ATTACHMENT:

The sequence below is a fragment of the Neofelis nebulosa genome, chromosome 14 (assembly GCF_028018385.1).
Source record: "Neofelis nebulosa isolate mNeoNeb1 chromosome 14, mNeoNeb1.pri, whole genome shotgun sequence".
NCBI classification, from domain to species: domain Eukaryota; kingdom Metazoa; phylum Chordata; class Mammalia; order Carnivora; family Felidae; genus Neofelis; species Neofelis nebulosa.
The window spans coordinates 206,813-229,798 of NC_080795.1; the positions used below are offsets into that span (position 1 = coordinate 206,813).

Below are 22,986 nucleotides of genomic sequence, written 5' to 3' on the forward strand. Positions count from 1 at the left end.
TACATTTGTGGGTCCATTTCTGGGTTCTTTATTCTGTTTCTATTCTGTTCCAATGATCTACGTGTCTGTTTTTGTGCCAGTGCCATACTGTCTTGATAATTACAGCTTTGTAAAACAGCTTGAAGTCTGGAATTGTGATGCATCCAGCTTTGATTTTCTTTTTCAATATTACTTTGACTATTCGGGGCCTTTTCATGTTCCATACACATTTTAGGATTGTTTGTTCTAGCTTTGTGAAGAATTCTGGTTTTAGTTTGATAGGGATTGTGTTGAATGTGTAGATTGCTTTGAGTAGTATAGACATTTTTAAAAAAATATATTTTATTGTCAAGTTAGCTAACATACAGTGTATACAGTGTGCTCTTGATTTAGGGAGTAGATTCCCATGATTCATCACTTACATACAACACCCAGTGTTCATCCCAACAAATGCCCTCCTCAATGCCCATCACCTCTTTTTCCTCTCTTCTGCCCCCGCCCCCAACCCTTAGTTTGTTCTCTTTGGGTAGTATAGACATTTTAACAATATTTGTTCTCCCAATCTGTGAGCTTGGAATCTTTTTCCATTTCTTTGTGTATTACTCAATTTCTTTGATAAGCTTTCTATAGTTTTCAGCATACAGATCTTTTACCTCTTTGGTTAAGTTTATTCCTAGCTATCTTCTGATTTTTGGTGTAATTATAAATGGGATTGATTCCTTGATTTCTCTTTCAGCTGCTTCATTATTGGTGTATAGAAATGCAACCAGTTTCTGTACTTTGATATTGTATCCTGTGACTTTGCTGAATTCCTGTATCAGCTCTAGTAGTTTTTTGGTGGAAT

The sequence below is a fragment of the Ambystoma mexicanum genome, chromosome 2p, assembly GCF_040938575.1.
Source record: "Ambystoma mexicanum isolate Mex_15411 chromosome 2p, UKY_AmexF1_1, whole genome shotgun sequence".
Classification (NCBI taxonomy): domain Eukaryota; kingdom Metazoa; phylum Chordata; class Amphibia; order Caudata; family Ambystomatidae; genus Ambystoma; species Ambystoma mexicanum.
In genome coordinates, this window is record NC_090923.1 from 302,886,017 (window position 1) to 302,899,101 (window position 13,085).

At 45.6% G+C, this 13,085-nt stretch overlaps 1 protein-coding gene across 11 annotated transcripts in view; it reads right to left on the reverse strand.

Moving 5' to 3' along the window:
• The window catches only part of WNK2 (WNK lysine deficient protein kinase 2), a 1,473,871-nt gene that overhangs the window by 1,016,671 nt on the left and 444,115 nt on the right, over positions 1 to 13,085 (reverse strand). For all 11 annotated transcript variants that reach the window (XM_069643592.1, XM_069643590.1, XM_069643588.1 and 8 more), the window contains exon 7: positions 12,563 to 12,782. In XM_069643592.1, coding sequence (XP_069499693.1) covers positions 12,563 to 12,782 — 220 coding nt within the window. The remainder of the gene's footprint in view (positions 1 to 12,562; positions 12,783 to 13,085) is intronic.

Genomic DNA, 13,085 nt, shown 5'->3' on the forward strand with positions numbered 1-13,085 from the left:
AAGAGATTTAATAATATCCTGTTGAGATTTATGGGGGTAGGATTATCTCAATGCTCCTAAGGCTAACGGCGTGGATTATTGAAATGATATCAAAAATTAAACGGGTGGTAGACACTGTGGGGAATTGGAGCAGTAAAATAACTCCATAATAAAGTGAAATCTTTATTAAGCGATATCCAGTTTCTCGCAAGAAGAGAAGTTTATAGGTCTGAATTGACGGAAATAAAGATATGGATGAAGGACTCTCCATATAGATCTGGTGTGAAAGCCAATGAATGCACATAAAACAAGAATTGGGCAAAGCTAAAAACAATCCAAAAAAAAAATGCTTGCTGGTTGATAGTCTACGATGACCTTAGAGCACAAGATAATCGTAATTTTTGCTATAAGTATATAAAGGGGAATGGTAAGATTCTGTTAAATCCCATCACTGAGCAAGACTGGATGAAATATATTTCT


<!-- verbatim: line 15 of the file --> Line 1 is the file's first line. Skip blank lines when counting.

AAGAGATTTAATAATATCCTGTTGAGATTTATGGGGGTAGGATTATCTCAATGCTCCTAAGGCTAACGGCGTGGATTATTGAAATGATATCAAAAATTAAACGGGTGGTAGACACTGTGGGGAATTGGAGCAGTAAAATAACTCCATAATAAAGTGAAATCTTTATTAAGCGATATCCAGTTTCTCGCAAGAAGAGAAGTTTATAGGTCTGAATTGACGGAAATAAAGATATGGATGAAGGACTCTCCATATAGATCTGGTGTGAAAGCCAATGAATGCACATAAAACAAGAATTGGGCAAAGCTAAAAACAATCCAAAAAAAAAATGCTTGCTGGTTGATAGTCTACGATGACCTTAGAGCACAAGATAATCGTAATTTTTGCTATAAGTATATAAAGGGGAATGGTAAGATTCTGTTAAATCCCATCACTGAGCAAGACTGGATGAAATATATTTCT